As I was debating on Radio Nacional the infinite reasons to maintain the Maracanã complex in public hands, there was a march organized by the state government to protest a law that would more evenly divide petroleum royalities among Brazil`s states. The countermarch to protest the authoritarian regime of Sèrgio Cabral was met with pepper spray and violent repression. On the same day, as the FIFA Vice President tried to tour the Maracanã , he was met with protests by indigenous groups and private citizens while at the same time a group of indigenous folk were performing for delegates at Soccerex where Ricardo Trade and Bebeto bored the pants off a room full of people who had drunk deeply from a bottomless cup of kool-aid. They also revealed that the World Cup will generate a R$64.5 billion return on a R$112.8 billion investment.
In previous weeks dozens of people have been butchered in Sao Paulo and an 18 year old kid was killed in front of his grandmother in Rio by Military Police in an UPP favela who stormed into his room as he slept. The auditor general opened yet another investigation into mega-event fraud, this time dealing with the World Military Games, which blew a hole in the budget for no particular reason other than to keep in good form for the World Cup and Olympics. It`s raining in Rio which means that transportation has come to a standstill, except for the public buses which continue to kill people at an alarming rate. The opposite problem is happening to the ferries which cannot get away from the docks because there is so much trash in the bay that their motors are getting clogged. That, however, is better than taking a car, because there is always the chance that a roving mob will stop traffic and assault everyone, or if you`re driving on Avenida Brasil where if you are not swerving to avoid the crack addicts pushed out of the newly-occupied favelas, you might find yourself having to go backwards to avoid a gunfight. This generally chaotic situation, we are told, will be solved through technology from the battlefields of Afganestan, as the Federal Police are in the process of buying surveillance balloons which can take photos of faces from a distance of up to 3km.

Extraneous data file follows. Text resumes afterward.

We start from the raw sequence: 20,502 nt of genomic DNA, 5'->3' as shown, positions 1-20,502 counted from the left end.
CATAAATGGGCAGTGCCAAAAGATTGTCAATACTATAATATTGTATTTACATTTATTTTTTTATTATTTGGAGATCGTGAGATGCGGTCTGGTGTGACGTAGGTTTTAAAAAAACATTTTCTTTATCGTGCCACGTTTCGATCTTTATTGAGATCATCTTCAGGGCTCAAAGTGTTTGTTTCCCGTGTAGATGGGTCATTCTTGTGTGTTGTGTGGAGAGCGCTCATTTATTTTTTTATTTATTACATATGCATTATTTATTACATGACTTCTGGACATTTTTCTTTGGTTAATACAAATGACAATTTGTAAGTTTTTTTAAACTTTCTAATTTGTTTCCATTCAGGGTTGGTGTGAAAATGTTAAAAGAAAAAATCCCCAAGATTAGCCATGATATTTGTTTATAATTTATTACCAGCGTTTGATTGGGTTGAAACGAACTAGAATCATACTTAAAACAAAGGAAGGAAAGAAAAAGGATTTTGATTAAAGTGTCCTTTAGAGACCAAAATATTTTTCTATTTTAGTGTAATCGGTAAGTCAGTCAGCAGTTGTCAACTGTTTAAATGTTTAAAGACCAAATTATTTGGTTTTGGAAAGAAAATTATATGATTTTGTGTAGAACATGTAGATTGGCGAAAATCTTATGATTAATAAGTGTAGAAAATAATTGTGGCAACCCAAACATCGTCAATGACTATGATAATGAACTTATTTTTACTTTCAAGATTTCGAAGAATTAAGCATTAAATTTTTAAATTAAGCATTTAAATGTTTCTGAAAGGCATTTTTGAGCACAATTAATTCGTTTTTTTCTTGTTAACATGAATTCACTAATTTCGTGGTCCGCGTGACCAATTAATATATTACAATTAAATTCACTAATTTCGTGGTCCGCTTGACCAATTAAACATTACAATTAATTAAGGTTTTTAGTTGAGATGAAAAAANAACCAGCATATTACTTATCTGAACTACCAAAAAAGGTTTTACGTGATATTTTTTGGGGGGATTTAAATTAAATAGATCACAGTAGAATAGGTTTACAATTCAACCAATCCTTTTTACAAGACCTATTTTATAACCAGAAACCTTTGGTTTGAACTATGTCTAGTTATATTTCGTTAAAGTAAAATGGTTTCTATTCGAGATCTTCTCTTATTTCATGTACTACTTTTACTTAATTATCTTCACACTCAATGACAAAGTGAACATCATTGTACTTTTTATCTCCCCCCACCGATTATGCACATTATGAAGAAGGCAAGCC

In the midst of this chaos, it is no wonder that the CBF with its former president in exile and a current vice-president under investigation by the Federal Police is firing its coaches, shuffling the deck chairs and starting up the orchestra with the icebergs on the horizon. Save us Fuleco!